“100 Million Files Should Not be a Problem for ProStor Systems’ InfiniVault”; Part 2 of 2

In part 1 of this two-part blog series, I took a look at how ProStor Systems’ InfiniVault file system addresses its infinite capacity characteristic and manages and recalls files that are on disk cartridges external to InfiniVault. In this second and final installment, I discuss how ProStor Systems’ InfiniVault manages an infinite number of files with its file system and why, for most users, the need for it to manage an infinite number of files will never become a concern.

One of the major benefits of ProStor Systems’ InfiniVault is that unlike other disk based architectures it supports infinite capacity through the use of RDX removable cartridges. However InfiniVault presents itself as a network filer to server operating systems and uses a write-once file system so InfiniVault needs to theoretically manage an infinite number of files due to its infinite capacity capabilities. To explain how InfiniVault does this, both ProStor Systems’ CEO, Steve Georgis, and CTO, Randy Kerns, explained why the number of files in most customer environments rarely becomes a compelling issue.

Georgis says that ProStor Systems guarantees it will support 20 million files at the bare-minimum specification. While 100 million files should not be a problem, ProStor has not yet tested InfiniVault to verify it can reach that number.

One variable as to how large the file system can grow and how many files it can manage is not the number of files but the path name to the file. The InfiniVault’s file system database needs to include the path name to the file among the file metadata it manages. Long file path names increase the size of the InfiniVault database which decreases the number of files InfiniVault’s database can theoretically manage, though administrators can tune the amount of disk reserved for InfiniVault’s database in these circumstances.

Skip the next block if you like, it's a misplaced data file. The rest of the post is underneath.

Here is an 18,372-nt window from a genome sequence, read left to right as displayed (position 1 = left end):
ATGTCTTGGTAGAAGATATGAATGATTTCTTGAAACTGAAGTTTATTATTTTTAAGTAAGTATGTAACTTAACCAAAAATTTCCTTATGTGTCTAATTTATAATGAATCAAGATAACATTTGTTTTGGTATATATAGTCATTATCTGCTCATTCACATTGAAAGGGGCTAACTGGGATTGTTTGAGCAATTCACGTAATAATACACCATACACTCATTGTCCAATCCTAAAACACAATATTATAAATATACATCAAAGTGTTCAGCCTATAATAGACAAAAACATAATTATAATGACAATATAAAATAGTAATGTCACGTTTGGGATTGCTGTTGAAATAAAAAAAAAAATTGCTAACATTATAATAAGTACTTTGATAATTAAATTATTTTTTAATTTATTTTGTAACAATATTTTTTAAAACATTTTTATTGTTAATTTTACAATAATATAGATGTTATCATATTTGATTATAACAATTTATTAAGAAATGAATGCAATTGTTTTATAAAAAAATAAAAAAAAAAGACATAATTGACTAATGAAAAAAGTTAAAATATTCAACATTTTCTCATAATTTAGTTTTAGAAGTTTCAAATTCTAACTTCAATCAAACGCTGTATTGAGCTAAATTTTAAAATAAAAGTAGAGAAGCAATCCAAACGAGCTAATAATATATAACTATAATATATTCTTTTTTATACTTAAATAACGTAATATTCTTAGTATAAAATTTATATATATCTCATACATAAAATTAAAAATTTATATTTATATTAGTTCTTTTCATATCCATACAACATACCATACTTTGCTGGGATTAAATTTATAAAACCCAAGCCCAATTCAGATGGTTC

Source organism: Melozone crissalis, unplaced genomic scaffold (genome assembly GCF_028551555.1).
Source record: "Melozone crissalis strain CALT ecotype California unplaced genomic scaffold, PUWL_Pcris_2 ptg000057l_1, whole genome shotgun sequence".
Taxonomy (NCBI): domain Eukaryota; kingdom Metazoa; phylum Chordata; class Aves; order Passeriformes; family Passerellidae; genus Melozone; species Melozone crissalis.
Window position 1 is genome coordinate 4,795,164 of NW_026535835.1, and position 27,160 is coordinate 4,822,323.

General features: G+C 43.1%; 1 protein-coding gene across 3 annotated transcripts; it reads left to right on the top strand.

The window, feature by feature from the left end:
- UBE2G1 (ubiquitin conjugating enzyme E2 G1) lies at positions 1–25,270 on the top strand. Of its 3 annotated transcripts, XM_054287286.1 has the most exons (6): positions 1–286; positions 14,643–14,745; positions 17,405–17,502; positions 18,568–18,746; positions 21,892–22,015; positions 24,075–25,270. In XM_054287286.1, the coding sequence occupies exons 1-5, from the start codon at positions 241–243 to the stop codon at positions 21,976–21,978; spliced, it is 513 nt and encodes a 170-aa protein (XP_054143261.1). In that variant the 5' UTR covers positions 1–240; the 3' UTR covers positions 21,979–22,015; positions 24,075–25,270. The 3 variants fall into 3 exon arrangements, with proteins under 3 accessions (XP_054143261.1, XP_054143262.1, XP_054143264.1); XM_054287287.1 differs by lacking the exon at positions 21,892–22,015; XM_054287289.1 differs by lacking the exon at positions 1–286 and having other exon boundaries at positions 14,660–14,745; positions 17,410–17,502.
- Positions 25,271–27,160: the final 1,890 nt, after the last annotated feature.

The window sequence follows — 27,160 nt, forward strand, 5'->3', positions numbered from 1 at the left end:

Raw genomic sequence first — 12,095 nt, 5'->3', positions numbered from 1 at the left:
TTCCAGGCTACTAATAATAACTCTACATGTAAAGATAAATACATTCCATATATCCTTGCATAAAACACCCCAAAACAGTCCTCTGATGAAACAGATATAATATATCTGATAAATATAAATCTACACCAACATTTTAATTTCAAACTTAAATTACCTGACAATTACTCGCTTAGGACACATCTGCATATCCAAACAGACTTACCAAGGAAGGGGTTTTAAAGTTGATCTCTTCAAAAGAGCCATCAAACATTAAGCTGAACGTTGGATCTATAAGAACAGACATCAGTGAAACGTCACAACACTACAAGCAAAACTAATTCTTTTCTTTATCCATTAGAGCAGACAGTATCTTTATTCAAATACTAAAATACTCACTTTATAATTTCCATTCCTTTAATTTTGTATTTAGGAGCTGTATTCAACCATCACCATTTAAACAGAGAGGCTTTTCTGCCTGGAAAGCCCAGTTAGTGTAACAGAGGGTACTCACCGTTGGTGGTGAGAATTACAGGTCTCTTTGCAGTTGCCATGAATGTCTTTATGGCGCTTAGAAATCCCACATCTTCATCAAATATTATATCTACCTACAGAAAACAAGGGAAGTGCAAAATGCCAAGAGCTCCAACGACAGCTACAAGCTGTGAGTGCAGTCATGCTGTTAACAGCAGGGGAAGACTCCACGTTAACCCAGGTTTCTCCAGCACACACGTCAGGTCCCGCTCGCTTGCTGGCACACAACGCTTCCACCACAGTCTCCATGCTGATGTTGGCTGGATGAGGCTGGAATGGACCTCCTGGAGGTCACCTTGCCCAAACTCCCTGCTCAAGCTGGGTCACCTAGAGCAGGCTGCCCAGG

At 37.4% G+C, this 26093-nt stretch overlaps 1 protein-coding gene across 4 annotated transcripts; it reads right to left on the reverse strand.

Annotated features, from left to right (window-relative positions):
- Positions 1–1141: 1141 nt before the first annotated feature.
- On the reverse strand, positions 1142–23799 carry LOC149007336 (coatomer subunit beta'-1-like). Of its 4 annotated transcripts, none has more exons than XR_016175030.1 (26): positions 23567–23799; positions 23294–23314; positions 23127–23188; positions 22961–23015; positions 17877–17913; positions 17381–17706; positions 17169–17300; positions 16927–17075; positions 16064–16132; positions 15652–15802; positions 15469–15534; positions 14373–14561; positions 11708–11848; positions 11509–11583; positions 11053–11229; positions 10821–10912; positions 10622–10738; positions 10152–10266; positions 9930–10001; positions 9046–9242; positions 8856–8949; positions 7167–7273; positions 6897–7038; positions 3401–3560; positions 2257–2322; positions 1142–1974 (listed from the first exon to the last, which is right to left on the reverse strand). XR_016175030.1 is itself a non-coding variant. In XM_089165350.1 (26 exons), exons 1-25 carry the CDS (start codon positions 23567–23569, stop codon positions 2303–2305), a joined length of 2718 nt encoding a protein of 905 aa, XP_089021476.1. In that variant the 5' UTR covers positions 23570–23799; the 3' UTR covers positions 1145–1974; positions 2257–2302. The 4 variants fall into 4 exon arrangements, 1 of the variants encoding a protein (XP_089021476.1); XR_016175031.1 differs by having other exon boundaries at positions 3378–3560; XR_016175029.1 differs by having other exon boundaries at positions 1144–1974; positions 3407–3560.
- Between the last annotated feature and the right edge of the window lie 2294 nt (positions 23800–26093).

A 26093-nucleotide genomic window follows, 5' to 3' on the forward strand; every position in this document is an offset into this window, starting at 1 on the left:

Prostor’s Kerns believes that most InfiniVault users will never test its file system limitations – theoretical or practical – since most companies rely on applications external to InfiniVault to manage backup jobs or email and file archives. Archiving, data protection or enterprise content management (ECM) software typically ‘containerize’ backup jobs, emails or files when they archive them.

This container is stored as one large file on InfiniVault’s file system. Storing all this data, emails or files as one large file negates many of the questions and concerns about the need for InfiniVault’s file system to manage an infinite number of files for long periods of time since the responsibility falls to third party applications. In those rare circumstances where clients do not have this more sophisticated archiving or backup software, Kerns says, “ProStor sizes the system to meet their needs so users don’t need any upgrades for at least five years.”

ProStor Systems’ InfiniVault avoids the potentially thorny problem of managing infinite numbers of files by relying on third party applications that are already adept at managing this task. By relying on third party applications to create and manage containers, it absolves InfiniVault of concerns about concerns of creating an infinite number of files and primarily leaves it with the task of managing what data is stored on what disk cartridge.

This blog entry is the second in a two-part series that looks at how ProStor Systems InfiniVault uses a file system that supports a theoretically infinite number of files to manage infinite capacity. If you have any questions, you may contact ProStor Systems through its PR representative, Judy Smith, at judys@jprcom.com.

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